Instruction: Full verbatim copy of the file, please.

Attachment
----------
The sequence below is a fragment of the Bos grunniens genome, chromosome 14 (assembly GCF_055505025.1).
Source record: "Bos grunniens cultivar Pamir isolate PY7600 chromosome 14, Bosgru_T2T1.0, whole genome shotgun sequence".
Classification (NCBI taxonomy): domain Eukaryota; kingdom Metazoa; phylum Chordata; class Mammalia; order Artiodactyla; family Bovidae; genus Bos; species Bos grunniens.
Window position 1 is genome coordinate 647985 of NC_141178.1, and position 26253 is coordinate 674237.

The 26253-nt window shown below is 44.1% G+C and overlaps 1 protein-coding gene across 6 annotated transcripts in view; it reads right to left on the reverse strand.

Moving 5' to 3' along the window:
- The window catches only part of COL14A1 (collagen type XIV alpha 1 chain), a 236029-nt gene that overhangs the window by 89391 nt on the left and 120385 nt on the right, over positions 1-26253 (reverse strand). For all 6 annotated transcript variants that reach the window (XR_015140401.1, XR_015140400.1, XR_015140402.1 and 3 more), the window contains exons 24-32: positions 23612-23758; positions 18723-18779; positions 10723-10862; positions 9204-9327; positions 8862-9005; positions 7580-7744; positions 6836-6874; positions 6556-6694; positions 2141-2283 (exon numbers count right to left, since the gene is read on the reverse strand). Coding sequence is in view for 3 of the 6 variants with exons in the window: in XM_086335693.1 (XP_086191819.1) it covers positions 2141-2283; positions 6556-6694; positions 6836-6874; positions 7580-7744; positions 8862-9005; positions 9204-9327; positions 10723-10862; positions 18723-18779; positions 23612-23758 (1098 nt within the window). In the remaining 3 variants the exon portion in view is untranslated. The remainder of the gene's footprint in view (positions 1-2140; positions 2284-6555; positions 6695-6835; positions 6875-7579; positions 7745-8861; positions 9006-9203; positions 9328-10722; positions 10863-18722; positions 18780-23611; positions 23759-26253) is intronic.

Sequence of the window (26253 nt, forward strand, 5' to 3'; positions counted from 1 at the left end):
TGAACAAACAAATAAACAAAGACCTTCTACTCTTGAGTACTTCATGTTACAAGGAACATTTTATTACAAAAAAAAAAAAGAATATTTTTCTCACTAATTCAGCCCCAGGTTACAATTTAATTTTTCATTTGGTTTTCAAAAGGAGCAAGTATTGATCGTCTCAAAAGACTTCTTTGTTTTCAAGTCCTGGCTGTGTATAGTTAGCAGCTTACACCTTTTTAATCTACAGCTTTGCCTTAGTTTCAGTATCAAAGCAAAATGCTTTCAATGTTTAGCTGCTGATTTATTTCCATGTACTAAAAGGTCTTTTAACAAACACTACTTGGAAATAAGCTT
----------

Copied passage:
The sequence below is a fragment of the Bos grunniens genome, chromosome 14 (assembly GCF_055505025.1).
Source record: "Bos grunniens cultivar Pamir isolate PY7600 chromosome 14, Bosgru_T2T1.0, whole genome shotgun sequence".
Classification (NCBI taxonomy): domain Eukaryota; kingdom Metazoa; phylum Chordata; class Mammalia; order Artiodactyla; family Bovidae; genus Bos; species Bos grunniens.
Window position 1 is genome coordinate 647985 of NC_141178.1, and position 26253 is coordinate 674237.

The 26253-nt window shown below is 44.1% G+C and overlaps 1 protein-coding gene across 6 annotated transcripts in view; it reads right to left on the reverse strand.

Moving 5' to 3' along the window:
- The window catches only part of COL14A1 (collagen type XIV alpha 1 chain), a 236029-nt gene that overhangs the window by 89391 nt on the left and 120385 nt on the right, over positions 1-26253 (reverse strand). For all 6 annotated transcript variants that reach the window (XR_015140401.1, XR_015140400.1, XR_015140402.1 and 3 more), the window contains exons 24-32: positions 23612-23758; positions 18723-18779; positions 10723-10862; positions 9204-9327; positions 8862-9005; positions 7580-7744; positions 6836-6874; positions 6556-6694; positions 2141-2283 (exon numbers count right to left, since the gene is read on the reverse strand). Coding sequence is in view for 3 of the 6 variants with exons in the window: in XM_086335693.1 (XP_086191819.1) it covers positions 2141-2283; positions 6556-6694; positions 6836-6874; positions 7580-7744; positions 8862-9005; positions 9204-9327; positions 10723-10862; positions 18723-18779; positions 23612-23758 (1098 nt within the window). In the remaining 3 variants the exon portion in view is untranslated. The remainder of the gene's footprint in view (positions 1-2140; positions 2284-6555; positions 6695-6835; positions 6875-7579; positions 7745-8861; positions 9006-9203; positions 9328-10722; positions 10863-18722; positions 18780-23611; positions 23759-26253) is intronic.

Sequence of the window (26253 nt, forward strand, 5' to 3'; positions counted from 1 at the left end):
TGAACAAACAAATAAACAAAGACCTTCTACTCTTGAGTACTTCATGTTACAAGGAACATTTTATTACAAAAAAAAAAAAGAATATTTTTCTCACTAATTCAGCCCCAGGTTACAATTTAATTTTTCATTTGGTTTTCAAAAGGAGCAAGTATTGATCGTCTCAAAAGACTTCTTTGTTTTCAAGTCCTGGCTGTGTATAGTTAGCAGCTTACACCTTTTTAATCTACAGCTTTGCCTTAGTTTCAGTATCAAAGCAAAATGCTTTCAATGTTTAGCTGCTGATTTATTTCCATGTACTAAAAGGTCTTTTAACAAACACTACTTGGAAATAAGCTT